Nitriding and nitrocarburizing are surface treatments intended to increase surface hardness and to improve other properties of steels such as those listed in Table 1. One of the appealing attributes of these processes is that rapid quenching is not required; hence, dimensional changes are kept to a minimum. Nitriding and nitrocarburizing benefits include:
- Ability to streamline the manufacturing cycle by eliminating processing steps
- Exceptionally high surface hardness
- Resistance to wear and anti-galling properties (good in poor lubricating conditions)
- Minimal distortion and deformation compared with carburizing/hardening
- Resistance to tempering; resistant to softening up to nitriding temperature at which conventional steels soften
- Stable nitrided case
- Improved fatigue life and other fatigue-related properties such as fatigue strength (resistance to dynamic loading)
- Reduction in notch sensitivity
- Marked resistance to corrosion in several common media (except for nitrided stainless steels)
- Small volumetric changes (some growth does occur)
Nitriding and nitrocarburizing surface treatments have been used increasingly over the past decade. Non-gaseous processing methods, such as salt and plasma nitriding, have not reduced the interest in gaseous nitriding/nitrocarburizing, primarily due to the flexibility in processing parameters, which allows achieving an optimized microstructure to meet treated component application requirements. These one-step processes are replacing two- or three-step conventional processes, such as carburizing or carbonitriding followed by grinding and/or plating, due to benefits such as minimal dimensional change and high surface hardness. However, there are currently a substantial number of furnaces in use that do not have adequate process measurement and control systems, which are required to meet the demands of today's customers.
Innovative commercial heat treat companies are improving furnace atmosphere control by adapting state-of-the-art temperature and atmosphere controls, which provide continuous, precise regulation of the process in progress (Fig.1). For example Service Heat Treating's Vice President of Operations Jim Gallos says the company has grown substantially by adopting such equipment.
Three major benefits of control systems based on automatic nitriding potential measurement compared with traditional open-loop furnace control, where predetermined amount of gas is pumped into the furnace over certain amount of time are:
- Reliable measurement of nitriding potential, which enables a repeatable process and prevents the degradation of processed part quality caused by hard to control circumstances, such as failing seals
- Automatic control, which offers the ability to use just the right amount of gasses, lowers the processing cost and minimizes emissions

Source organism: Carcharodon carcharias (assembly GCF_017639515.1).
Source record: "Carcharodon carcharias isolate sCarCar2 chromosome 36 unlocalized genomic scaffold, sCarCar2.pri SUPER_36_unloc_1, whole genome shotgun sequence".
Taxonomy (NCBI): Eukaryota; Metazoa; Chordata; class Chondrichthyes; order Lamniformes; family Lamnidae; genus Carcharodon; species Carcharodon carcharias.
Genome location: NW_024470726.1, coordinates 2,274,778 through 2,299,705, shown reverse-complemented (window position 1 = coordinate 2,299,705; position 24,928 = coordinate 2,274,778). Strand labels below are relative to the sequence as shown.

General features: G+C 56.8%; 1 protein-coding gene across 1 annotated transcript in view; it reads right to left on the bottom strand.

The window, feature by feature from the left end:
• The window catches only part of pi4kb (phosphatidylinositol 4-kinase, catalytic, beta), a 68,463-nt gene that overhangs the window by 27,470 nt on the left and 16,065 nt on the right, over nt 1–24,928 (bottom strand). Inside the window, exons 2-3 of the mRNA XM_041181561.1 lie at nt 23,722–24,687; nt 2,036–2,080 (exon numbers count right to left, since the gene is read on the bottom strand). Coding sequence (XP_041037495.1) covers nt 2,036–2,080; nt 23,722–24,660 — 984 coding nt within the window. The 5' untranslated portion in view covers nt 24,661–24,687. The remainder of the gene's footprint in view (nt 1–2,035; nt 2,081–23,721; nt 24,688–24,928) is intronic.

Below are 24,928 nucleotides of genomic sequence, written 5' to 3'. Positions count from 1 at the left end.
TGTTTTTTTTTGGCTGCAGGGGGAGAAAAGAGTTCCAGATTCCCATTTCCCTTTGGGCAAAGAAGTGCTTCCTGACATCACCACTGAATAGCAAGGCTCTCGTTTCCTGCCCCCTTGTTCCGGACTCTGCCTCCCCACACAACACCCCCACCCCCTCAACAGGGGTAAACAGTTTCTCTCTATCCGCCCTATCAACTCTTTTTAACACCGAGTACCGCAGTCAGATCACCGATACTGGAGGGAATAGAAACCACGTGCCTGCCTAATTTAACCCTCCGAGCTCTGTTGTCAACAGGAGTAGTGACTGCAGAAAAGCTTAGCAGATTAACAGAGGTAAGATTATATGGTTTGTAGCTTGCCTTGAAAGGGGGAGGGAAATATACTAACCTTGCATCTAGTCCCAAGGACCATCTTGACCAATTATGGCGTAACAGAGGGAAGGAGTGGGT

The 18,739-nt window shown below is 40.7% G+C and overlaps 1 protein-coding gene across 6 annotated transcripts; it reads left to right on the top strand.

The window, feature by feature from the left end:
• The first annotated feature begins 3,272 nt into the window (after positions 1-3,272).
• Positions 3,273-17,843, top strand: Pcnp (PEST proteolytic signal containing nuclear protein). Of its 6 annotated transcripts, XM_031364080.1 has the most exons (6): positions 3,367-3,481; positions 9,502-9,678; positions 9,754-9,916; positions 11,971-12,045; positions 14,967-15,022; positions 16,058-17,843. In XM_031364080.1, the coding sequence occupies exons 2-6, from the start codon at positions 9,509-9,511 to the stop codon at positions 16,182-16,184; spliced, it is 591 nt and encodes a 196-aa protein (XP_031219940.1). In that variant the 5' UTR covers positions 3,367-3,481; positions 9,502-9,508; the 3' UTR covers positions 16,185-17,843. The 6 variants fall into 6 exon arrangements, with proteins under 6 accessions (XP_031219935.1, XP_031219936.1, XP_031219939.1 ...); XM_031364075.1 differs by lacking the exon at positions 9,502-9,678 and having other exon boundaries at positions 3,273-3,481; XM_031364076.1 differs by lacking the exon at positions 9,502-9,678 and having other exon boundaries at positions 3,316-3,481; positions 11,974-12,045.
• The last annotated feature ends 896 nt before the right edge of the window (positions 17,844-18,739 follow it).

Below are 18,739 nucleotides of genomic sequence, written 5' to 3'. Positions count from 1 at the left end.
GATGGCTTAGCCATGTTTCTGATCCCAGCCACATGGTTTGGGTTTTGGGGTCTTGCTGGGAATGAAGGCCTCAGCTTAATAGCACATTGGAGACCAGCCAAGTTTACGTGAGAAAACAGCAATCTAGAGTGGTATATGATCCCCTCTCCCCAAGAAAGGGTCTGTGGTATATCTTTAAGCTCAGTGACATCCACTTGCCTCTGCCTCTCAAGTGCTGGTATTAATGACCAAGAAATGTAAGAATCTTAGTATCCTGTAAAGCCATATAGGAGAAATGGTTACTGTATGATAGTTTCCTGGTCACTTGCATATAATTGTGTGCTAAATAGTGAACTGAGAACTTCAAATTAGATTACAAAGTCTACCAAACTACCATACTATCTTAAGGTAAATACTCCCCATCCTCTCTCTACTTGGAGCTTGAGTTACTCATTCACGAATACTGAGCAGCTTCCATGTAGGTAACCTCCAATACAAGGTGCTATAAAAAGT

- Optimal nitriding potential level, which allows processed parts to meet case specifications and controls the growth of the white layer
Limitations of existing control methods
Several methods of automated measurement of nitriding potential or ammonia (NH3) dissociation percentage in a heat-treat atmosphere are being used, usually consisting of photometry of ammonia in the infrared range while ammonia is still in gaseous form. The principal of infrared photometry is based on measuring the intensity of infrared light transmitted, absorbed or reflected from a gas sample and comparing the results with a reference light intensity. Disadvantages of this type of process include interference of other gases in the mixture, drift of the instrument, the need for frequent calibration and expensive span gas. One of the biggest obstacles of using infrared nitriding potential measurement in the heat-treat production environment is the necessity to have extremely rigorous maintenance procedures in place to keep the optics and sensors clean.
Another automatic nitriding-potential measurement method involves determining the individual gas concentration in a mixture of gases by a thermal reaction heat measurement, where the heat is generated by ammonia being burned on a catalyst. This approach is also difficult to perform reliably in an industrial setting.
Another method involves determining the concentration of gases that are a product of dissociated ammonia (such as hydrogen) and calculating actual dissociation. This approach also uses sensors that can drift, which gives false readings, and that are not always able to endure the harsh furnace environment.
One of the most widely used nitriding potential measurement of the gas mixture is a manual sampling method. This is performed by capturing a predetermined amount of gas in a special ammonia dissociation measurement burette, then dissolving ammonia in the gas form into a liquid form, and determining the concentration of ammonia in solution by visually measuring the level of water. Problems with this measurement method are fragile equipment, difficult visual extrapolation and interpretation of the water level measurement, which make manual burette measurements challenging to use in an industrial setting, but it remains a measurement of choice for a wide variety of furnace operators.
New automatic measurement system